Spritely Beta

First draft

Part 1
https://gist.github.com/1622782

Part 2
https://gist.github.com/1622820

Awesome! You can actually export .codea files from the beta version, @Mark. However copying+pasting now and will post my thoughts.

Oops, didn’t realize. Here’s the project.

http://devilstower.posterous.com/spritely-beta-first-draft

Wow. You really went all-out on this version of Spritely. This is amazing!

It’s kind of unbelievable how good it is. I’ve noticed some minor bugs with touches, you probably already know about them but I’ll put them here in case:

  • When you touch-hold a project (which is awesome) and then drag off somewhere else, wherever your touch ends is treated as a tap. If you want to detect taps and not drag-release you might want to check the following situation:
if touch.state == ENDED and touch.tapCount == 1 then
    if touch-is-inside-my-object
        -- Was tapped
    end
end
  • When you tap the About screen to dismiss it, it paints a pixel.

I managed to get “exceeded instruction limit” on the Spritely beta.

And I second it - this is really well done.

I’m sure it’s been suggested, and I’ll suggest it again - including Spritely as an example would both be useful as an example of a “real” application, but also fill a need.

Yeah, touch handling has become increasingly sloppy as the program has grown – lots of touch routines glued together by ugly global status indicators. Time to clean up.

@Bortels Uh, oh. I haven’t seen that one. But I suspect I know why it’s happening. In order to support letting the orientation change at any time, I’m redefining things in the draw() loop. Some of those I’m doing the “right” way by changing coordinate paramters of exiting objects. But on some I took the easy route and just copy / pasted the code to recreate the object into draw(), so there are some buttons, icons, etc being recreated thirty times a second. I probably outran any garbage collection.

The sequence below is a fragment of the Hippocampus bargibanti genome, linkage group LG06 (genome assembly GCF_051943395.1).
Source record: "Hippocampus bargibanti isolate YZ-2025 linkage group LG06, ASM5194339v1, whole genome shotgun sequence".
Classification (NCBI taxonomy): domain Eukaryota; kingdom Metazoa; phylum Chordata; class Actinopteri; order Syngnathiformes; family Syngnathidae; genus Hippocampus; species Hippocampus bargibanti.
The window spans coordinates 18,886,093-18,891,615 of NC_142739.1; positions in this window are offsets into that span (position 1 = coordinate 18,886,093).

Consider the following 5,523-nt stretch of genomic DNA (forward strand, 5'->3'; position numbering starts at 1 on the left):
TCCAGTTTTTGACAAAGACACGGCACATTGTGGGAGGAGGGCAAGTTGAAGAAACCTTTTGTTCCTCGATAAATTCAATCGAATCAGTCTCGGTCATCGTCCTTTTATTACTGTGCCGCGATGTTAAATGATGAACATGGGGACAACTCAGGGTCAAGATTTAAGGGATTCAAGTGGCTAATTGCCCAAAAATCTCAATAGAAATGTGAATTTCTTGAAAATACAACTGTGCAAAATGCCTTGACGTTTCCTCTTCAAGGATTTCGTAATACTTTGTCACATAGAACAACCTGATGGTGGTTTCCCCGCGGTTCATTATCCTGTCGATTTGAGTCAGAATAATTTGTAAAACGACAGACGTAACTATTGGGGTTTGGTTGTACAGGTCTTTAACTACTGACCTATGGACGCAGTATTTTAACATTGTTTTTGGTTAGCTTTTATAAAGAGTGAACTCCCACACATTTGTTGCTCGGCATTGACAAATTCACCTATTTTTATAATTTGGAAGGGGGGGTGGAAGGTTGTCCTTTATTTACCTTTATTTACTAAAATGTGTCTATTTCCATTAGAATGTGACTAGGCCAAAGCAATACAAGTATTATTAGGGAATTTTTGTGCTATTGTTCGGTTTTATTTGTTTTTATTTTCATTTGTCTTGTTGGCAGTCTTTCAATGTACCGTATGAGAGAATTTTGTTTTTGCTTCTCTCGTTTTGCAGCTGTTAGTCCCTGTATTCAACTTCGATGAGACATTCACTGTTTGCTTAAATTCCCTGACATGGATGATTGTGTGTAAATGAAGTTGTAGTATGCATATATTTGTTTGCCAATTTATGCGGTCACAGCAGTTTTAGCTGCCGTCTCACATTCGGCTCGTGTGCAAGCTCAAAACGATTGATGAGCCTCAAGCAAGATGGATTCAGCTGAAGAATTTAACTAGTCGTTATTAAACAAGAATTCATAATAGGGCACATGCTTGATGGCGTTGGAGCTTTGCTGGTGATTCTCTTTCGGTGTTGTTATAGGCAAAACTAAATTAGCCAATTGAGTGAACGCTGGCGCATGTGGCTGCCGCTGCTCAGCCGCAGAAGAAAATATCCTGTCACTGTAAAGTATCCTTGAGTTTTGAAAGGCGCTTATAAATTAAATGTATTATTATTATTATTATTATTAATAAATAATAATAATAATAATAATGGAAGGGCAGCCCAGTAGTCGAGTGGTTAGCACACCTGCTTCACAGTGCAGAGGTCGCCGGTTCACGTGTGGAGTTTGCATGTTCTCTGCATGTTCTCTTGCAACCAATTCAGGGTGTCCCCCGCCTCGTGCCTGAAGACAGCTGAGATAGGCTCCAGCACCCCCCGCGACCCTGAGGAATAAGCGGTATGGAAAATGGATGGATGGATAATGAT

Odd. I thought I disabled the run-time instruction limit in the current version of Codea.

@Mark: I certainly don’t want to rush you - Spritely is looking fantastic and will be a great demonstration of what’s possible in Codea. But do you have an idea of when you might be happy to allow it in for submission? We’d like to get a build sent to Apple fairly soon (there’s some bugs on our end to work out too).

By the way, will Spritely still have the option to save to global data? Or is it there and I’m just not finding it? Or perhaps it’s already doing that.

I’ve reworked the touch issue, and except for fiddling with the popup menu, I think it’s working well. However, I’m now seeing the “instructions exceeded” error after only a few minutes of running. Assuming the problem is from constantly re-doing objects (for example, every draw cycle includes tt = Ttouch(CurrentTouch) to give me my translatable touch object) I’ve got a moderate stack of code to go through.

Hmm, I wonder if it would help to nil an object before redefining it?

Wednesday? (Meaning Thursday for you?).

Are you using setInstructionLimit(0) to disable the instruction limit? Just in case.

Is there anything I can do to help with Spritely?